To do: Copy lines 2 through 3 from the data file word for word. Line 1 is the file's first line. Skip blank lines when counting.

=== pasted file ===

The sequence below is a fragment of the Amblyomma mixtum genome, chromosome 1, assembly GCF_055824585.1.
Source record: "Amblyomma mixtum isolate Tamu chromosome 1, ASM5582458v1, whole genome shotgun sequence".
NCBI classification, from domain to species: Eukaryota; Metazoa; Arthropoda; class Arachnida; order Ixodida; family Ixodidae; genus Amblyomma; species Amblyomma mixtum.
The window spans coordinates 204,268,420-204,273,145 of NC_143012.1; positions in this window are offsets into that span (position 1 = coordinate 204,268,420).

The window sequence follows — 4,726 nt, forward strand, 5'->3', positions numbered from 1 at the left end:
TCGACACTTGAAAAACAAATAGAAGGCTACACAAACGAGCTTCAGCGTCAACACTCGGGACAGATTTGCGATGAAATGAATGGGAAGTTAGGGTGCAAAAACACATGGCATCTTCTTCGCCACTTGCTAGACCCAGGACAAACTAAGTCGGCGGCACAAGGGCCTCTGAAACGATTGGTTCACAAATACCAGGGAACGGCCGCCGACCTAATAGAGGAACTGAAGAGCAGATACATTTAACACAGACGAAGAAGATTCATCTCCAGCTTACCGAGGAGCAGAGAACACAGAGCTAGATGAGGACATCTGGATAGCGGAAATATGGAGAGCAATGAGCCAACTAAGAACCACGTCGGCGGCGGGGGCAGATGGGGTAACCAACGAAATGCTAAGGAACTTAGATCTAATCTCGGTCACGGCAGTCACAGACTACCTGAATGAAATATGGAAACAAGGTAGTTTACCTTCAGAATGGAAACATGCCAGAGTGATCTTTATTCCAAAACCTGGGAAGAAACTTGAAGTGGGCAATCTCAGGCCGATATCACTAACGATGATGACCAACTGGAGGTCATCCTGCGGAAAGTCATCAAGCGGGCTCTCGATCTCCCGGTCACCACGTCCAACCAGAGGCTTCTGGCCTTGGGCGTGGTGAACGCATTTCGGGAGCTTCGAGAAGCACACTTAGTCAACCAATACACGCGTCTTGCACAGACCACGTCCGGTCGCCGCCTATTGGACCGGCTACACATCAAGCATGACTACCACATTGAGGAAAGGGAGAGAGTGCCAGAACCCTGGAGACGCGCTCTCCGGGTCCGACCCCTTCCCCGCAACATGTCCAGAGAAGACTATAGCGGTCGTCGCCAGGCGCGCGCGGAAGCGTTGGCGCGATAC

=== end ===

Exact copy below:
Source record: "Amblyomma mixtum isolate Tamu chromosome 1, ASM5582458v1, whole genome shotgun sequence".
NCBI classification, from domain to species: Eukaryota; Metazoa; Arthropoda; class Arachnida; order Ixodida; family Ixodidae; genus Amblyomma; species Amblyomma mixtum.